MOON, BLESSING OF THE, prayer of thanksgiving recited at the periodical reappearance of the moon's crescent. In Hebrew, the prayer is known by several names: Birkat ha-Levanah ("the blessing of the moon") or Kiddush Levanah ("sanctification of the moon"). It can be recited front the third evening after the appearance of the new moon until the 15th of the lunar month; after that day, the moon begins to diminish. The prayer is recited only if the moon is clearly visible (not when it is hidden by clouds), and it should preferably be said in the open air. According to the Talmud (Sanh. 42a), "Whoever pronounces the benediction over the new moon in its due time welcomes, as it were, the presence of the Shekhinah" ("Divine Presence") and hence it is recommended (Sof. 20:1) to pronounce the benediction, if possible, on the evening after the departure of the Sabbath when one is still in a festive mood and clad in one's best clothes. The blessing of the new moon in some rites is delayed in the month of Av until after the Ninth of *Av, in Tishri, until after the *Day of Atonement, and in Tevet until after the fast of the tenth of *Tevet. A mourner does not bless the moon until after *shivah ("the first week of mourning"); in the rainy season, however, when the moon is often hidden by clouds, he recites it whenever possible. The blessing of the moon is not recited on Sabbath and holiday eves, mainly because of the prohibition to carry prayer books outside the house or synagogue building when there is no *eruv. The basic text of the blessing is given in Sanhedrin 42a and in Soferim 2:1, but many addditions were subsequently made. In the present Ashkenazi ritual, the blessing is introduced by the recital of Psalms 148:1–6 (in the Sephardi rite also Ps. 8:4–5), after which a benediction praising God as the creator and master of nature is pronounced. In the mishnaic period, the proclamation of the new month by the rabbinical court was celebrated with dancing and rejoicing. It is still customary to rise on the tips of the toes in the direction of the moon while reciting three times "As I dance toward thee, but cannot touch thee, so shall none of my evil-inclined enemies be able to touch me." This is followed by "Long live David, King of Israel" (also pronounced three times) and by the greeting Shalom aleikhem ("Peace be to you") which is extended to those standing around who respond Aleikhem shalom ("to you be peace"). This part of the ceremony is reminiscent of the days of *Judah ha-Nasi when the Romans abrogated the authority of the rabbinical court to consecrate the new moon which therefore had to be carried out clandestinely. "Long live David, King of Israel" served as a password between Judah ha-Nasi and his emissary R. *Ḥiyya (RH 25a). It also voiced Israel's continuous hope for redemption by the Messiah, a descendant of David whose kingdom would be "established forever as the moon" (Ps. 89:38). The ceremony concludes with the recital of several scriptural verses, a quotation from the Talmud (Sanh. 42a) "In the school of R. Ishmael it was taught: Had Israel merited no other privilege than to greet the presence of their Heavenly Father once a month, it were sufficient," the plea that God readjust the deficiency of the light of the moon caused by the moon's complaint against the sun (Ḥul. 60b), and a prayer for the fulfillment of the promise of the restoration of the Kingdom of Israel when the Jews will "seek the Lord their God, and David their King" (Hos. 3:5). The blessing of the new moon and the festive character of Rosh Ḥodesh (New Month) originated in the time of the *Second Temple. Due to the significance of the moon in the Jewish *calendar (see Ex. 12:2), it may be of much older origin; in the course of time it has, however, undergone substantial changes. The rite takes the moon as a symbol of the renewal in nature, as well as of Israel's renewal and redemption. Various other elements, some of them of a superstitious nature, have become attached to the rite.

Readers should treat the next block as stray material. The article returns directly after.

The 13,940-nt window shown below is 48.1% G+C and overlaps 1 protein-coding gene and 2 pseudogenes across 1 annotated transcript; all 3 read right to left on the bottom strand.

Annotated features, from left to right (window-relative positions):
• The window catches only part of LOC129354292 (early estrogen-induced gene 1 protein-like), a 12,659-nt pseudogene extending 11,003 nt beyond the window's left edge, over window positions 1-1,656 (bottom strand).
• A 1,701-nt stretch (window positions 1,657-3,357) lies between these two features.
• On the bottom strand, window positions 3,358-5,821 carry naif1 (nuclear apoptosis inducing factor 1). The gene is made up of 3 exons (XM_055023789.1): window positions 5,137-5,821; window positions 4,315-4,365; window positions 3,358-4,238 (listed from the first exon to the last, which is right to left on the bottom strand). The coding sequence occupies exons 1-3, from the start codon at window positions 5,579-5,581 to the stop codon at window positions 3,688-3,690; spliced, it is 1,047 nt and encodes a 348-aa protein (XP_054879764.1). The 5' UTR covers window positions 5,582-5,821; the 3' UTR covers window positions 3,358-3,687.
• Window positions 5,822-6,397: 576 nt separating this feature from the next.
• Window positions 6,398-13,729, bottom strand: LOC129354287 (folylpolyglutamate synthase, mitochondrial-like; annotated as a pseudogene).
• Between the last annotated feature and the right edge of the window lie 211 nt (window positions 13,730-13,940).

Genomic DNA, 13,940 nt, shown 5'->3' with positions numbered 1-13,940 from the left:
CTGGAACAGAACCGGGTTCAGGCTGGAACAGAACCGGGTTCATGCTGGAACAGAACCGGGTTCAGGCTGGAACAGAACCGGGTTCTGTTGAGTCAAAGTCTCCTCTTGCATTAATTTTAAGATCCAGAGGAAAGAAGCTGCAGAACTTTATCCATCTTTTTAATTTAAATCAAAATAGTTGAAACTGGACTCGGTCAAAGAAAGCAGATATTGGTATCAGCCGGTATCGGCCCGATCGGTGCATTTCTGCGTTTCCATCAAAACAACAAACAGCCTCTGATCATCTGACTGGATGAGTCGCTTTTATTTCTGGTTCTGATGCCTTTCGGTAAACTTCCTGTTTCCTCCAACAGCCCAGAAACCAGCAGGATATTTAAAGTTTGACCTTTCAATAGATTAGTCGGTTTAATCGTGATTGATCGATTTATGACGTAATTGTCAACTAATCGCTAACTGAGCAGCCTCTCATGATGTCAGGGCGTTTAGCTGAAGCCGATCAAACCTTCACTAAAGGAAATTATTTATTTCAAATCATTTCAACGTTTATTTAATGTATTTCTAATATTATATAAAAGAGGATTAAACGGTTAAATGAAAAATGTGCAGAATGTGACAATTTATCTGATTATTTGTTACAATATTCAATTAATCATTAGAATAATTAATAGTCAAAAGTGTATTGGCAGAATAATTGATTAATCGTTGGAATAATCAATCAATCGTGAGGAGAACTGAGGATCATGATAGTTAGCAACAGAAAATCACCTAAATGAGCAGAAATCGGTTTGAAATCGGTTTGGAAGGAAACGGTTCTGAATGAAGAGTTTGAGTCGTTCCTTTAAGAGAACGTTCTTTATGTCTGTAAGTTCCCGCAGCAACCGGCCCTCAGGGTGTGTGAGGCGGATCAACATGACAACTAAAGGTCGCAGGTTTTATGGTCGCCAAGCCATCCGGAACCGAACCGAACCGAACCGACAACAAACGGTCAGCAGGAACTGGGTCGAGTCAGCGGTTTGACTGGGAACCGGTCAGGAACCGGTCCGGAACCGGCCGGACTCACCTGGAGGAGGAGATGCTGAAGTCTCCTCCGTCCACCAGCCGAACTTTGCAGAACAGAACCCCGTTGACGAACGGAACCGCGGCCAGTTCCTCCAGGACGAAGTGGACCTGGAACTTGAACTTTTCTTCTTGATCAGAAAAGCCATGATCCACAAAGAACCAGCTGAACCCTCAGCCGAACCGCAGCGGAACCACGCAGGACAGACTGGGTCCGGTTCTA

Hertz, Prayer, 994–5; E. Levi, Yesodot ha-Tefillah (19522), 302–5; Idelsohn, Liturgy, 160–1; ET, S.V. Birkat ha-Levanah; E. Munk, The World of Prayer, 2 (1963), 94–101.
Sources: Encyclopaedia Judaica. © 2008 The Gale Group. All Rights Reserved.